"What is wrong with you that you're so happy so early?" she mumbles as per ritual. Brooke smiles back at her, pearly teeth and a certain fakeness about her cheery disposition that is as imperceptible as a Japanese Oni mask. Sam, who knows her enough by now, sees it as just as fierce.
The moment Brooke makes herself a plate and takes a sip of her coffee, she hears a loud booooom from the bedroom, and a piercing shout. The distinct sounds of fighting break out then, like a bad case of acne on a teenage skin. She digs in quicker, and smiles at Sam invitingly.
"Come on, kid. This could be the last proper meal you'll have in a long time. It's my cue to leave."
She ends up being right on this account. And on the account of her stuff being packed already, for she has to rush her mother to their car and drive hurriedly away not fifteen minutes later. In an hour, they drive by "You're now leaving Forsyth County" sign. They drive on route 40 until the lines start to blur before her eyes and they're about an hour's time from Wilmington, but Brooke is too tired to make it. Her mother is long asleep, and she can't find a single town on the map, so she parks in the clearing and nods off hoping to find a café in need of a waitress tomorrow. Which she will.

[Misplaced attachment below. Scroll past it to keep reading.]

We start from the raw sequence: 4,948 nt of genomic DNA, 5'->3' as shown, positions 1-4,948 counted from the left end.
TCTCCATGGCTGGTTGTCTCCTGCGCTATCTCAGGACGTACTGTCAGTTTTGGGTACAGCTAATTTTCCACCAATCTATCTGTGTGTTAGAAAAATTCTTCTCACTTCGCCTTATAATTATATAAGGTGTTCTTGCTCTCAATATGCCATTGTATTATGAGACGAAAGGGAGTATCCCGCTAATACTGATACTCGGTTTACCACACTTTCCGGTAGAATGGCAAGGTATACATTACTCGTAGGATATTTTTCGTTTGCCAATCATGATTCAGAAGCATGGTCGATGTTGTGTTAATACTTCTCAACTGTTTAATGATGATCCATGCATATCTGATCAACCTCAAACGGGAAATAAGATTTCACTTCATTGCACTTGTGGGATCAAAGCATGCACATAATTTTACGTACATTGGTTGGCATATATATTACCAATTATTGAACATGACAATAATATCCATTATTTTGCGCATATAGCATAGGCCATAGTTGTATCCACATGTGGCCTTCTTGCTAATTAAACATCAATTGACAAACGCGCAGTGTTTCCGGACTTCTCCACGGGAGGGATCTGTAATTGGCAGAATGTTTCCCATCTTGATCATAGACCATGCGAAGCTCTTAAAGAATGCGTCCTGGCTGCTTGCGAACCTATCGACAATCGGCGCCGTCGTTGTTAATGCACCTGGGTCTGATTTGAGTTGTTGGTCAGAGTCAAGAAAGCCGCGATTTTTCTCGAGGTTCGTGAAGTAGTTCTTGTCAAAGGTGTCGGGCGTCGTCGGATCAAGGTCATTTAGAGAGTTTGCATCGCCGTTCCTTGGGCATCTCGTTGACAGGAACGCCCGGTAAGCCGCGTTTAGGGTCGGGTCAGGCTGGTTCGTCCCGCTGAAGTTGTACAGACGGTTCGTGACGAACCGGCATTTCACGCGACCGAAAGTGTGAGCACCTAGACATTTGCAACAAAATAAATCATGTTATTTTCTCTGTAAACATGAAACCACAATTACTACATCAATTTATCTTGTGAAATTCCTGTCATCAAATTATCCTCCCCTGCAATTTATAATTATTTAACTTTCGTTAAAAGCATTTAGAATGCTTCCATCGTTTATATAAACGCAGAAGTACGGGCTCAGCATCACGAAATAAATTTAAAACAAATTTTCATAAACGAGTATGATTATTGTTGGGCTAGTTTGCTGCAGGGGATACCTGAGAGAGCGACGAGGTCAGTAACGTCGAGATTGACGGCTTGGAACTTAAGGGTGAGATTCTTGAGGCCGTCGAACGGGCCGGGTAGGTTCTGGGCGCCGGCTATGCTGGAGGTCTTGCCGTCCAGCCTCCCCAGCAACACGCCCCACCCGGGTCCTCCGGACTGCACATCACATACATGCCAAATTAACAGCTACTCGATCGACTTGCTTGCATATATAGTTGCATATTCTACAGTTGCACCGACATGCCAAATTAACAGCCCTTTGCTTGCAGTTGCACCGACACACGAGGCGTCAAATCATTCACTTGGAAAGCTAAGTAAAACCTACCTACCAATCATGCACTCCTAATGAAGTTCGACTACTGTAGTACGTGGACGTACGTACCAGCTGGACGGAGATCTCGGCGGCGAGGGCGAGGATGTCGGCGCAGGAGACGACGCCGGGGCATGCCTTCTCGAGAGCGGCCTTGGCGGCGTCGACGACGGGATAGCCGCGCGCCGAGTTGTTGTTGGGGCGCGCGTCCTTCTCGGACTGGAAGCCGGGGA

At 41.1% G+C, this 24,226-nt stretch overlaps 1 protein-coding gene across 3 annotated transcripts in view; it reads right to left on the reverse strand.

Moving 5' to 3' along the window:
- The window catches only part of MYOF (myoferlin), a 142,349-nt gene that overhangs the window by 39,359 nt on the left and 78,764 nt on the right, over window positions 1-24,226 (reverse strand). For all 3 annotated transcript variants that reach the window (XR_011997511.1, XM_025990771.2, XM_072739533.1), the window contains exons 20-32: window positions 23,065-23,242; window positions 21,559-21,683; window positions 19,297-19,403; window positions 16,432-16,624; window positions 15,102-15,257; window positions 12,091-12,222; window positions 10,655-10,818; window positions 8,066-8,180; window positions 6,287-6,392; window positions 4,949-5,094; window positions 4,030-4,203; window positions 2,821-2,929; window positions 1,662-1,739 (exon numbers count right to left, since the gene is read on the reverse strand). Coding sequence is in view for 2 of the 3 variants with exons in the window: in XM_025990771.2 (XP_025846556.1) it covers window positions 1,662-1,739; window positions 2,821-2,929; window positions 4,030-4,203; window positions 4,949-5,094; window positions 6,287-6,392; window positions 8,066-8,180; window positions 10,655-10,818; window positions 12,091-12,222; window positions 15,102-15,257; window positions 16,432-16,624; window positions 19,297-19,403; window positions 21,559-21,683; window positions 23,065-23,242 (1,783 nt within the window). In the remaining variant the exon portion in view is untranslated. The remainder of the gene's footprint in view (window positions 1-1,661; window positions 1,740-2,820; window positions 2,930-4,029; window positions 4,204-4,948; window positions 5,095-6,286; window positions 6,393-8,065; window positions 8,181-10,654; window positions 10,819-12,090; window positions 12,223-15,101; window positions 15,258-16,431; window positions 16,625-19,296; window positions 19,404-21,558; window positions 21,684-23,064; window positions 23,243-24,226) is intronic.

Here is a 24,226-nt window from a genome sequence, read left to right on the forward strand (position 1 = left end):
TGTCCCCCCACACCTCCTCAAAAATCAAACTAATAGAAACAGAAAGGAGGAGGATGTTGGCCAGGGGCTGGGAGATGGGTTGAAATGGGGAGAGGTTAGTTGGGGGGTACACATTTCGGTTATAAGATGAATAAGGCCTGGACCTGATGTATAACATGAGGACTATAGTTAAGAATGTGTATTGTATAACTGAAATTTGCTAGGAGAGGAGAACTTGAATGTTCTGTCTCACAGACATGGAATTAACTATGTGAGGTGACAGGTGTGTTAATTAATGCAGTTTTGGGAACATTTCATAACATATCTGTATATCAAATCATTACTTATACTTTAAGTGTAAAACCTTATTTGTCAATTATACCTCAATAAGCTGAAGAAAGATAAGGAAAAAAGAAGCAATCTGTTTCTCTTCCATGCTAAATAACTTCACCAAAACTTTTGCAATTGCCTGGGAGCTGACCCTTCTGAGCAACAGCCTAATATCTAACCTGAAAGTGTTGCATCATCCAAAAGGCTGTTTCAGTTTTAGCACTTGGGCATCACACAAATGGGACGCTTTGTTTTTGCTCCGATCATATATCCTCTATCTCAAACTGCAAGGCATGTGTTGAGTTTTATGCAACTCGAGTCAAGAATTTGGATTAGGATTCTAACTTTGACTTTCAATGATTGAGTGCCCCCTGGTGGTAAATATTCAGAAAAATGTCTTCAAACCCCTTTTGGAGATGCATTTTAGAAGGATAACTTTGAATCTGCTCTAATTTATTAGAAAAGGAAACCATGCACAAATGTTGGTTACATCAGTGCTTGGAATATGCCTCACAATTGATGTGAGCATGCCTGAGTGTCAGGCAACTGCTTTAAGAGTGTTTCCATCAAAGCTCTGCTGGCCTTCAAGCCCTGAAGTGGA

Next morning, she drives into some small town on Cape Fear River called Tree Hill.
Brooke is always right about that sort of thing.
A/N: So, this is very AU, and I really didn't want to start another story that might not ever get finished, but I am so enamored with this idea (which is not entirely mine) that I couldn't help myself. Please review (Cor and whoever else happens to read this), and let me know if you would like to know where this goes.